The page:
She spoke lovingly of her husband and sister, “my rocks.” She spoke of a younger son with whom she’d recently reconnected after being separated for years by circumstances neither could control. She spoke of chemotherapy–the pain and weakness it caused.

“I can’t believe this is the best you doctors have come up with,” she joked.

She cursorily acknowledged the seriousness of her condition, but quickly moved on to other subjects.

“Tony is always so shocked when he sees me happy and singing,” she said, laughing. “I can’t help it.”

I was struck by how differently I felt now about being Ms. Ruiz’s doctor. In a single hour, we’d cemented a relationship that went far beyond the routine doctor-patient exchange; it felt deeply personal and human.

I was in. I was ready to take on the responsibility of being her physician during the last months of her life. Indeed, I now recognized it as an honor and a privilege rather than a burden.

As it turned out, Ms. Ruiz lived far longer than expected. I took care of her throughout my three-year residency and for several months afterwards. Under her eyes, I transformed from a tentative new doctor into a capable physician. In turn, I came to know her husband and sister well and developed a sense of belonging and connection with her whole family.

As time passed, she grew thinner and weaker and lost her hair, then regained some. Her pain, initially sporadic, came to stay. Despite this, she stayed out of the hospital until my last year of residency, when her advancing disease led to a series of hospitalizations.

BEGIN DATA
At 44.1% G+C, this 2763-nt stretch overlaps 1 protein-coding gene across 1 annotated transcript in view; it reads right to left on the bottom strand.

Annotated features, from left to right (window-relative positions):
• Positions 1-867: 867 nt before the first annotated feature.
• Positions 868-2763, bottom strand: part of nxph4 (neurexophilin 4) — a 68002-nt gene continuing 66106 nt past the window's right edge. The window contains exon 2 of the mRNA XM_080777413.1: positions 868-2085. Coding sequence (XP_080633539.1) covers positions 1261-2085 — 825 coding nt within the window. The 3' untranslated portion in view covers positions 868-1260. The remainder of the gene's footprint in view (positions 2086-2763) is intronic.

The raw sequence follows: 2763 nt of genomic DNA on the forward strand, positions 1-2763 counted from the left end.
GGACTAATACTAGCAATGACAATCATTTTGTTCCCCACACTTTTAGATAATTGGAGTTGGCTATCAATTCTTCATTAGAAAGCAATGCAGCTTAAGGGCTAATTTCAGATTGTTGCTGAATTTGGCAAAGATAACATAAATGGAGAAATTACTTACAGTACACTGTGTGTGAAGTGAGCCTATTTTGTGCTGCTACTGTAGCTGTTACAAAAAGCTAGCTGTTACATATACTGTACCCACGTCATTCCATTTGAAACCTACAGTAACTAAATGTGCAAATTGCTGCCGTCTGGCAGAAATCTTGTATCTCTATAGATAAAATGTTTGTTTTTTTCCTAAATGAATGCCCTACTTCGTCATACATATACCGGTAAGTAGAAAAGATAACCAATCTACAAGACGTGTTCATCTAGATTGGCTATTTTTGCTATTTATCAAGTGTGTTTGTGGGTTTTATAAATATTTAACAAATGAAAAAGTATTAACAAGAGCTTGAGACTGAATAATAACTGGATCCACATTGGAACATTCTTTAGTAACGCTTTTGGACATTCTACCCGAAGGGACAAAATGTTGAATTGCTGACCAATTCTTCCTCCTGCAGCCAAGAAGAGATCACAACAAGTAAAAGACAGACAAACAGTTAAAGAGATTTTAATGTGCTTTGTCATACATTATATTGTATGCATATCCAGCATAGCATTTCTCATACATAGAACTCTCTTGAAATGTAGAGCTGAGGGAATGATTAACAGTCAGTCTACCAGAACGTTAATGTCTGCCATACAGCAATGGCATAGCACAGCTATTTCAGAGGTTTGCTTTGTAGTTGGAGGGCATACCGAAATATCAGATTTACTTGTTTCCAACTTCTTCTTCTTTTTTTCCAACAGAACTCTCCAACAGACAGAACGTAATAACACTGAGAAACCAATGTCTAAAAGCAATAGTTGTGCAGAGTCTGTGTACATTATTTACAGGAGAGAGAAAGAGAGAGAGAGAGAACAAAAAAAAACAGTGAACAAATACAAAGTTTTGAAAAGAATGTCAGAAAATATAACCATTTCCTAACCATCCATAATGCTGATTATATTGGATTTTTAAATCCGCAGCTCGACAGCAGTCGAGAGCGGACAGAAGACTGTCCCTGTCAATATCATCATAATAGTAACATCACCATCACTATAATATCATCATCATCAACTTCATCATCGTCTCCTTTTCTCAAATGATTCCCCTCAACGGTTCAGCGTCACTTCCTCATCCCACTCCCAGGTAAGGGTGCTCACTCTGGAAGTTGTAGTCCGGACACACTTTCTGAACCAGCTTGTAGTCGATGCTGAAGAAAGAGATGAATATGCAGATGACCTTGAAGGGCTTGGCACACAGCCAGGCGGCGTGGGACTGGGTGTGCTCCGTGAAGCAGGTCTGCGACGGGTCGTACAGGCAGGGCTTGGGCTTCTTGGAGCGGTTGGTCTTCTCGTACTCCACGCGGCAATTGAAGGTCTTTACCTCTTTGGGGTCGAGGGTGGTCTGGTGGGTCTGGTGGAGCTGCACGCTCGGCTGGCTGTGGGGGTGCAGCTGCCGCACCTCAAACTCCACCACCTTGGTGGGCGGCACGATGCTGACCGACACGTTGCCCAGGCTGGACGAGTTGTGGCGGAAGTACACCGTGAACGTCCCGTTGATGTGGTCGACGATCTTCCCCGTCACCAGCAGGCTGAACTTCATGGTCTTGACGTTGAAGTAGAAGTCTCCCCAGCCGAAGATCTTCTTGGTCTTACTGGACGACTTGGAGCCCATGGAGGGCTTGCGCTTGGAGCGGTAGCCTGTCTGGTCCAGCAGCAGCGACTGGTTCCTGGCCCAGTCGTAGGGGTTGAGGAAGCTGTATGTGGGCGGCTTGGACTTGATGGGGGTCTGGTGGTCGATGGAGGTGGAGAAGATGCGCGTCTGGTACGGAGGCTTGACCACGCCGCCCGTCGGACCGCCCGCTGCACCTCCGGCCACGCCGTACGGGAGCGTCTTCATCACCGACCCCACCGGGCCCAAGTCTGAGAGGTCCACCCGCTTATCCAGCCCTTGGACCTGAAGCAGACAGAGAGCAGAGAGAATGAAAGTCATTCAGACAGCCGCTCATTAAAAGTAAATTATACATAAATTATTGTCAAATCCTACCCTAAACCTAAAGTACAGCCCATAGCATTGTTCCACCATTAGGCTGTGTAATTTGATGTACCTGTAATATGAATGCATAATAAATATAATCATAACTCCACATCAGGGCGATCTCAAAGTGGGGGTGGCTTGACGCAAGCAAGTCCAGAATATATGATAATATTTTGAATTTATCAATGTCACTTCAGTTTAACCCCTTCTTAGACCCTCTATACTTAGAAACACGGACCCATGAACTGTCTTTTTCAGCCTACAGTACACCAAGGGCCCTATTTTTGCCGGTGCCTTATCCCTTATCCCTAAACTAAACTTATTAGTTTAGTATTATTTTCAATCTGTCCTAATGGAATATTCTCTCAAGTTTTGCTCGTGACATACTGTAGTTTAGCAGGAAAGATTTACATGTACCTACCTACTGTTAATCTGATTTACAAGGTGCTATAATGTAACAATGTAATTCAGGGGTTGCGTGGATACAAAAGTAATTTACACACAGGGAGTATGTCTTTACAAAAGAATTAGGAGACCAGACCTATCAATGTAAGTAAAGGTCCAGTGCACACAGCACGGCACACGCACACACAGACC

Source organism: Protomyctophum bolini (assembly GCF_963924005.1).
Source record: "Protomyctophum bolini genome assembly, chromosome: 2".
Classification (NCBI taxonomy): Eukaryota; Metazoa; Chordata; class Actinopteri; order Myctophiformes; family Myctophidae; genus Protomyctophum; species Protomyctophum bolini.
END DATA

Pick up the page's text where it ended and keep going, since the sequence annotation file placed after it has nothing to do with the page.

The last time I saw Ms. Ruiz, she was in the hospital, close to death and under the care of the palliative-care service.

She knew what was coming. For the first time, I saw plainly that she was terrified–terrified of death, terrified for her children’s future in an uncertain world–and not ready to yield.

“I don’t want to die, Dr. Kavanoor!” she cried out with a deep anguish that pierced me.

Nothing in my medical training could have prepared me for this moment. Ms. Ruiz and I had had many conversations about what to expect. It was heart-wrenching to acknowledge her death not as some imagined future but as a palpable, immediate reality.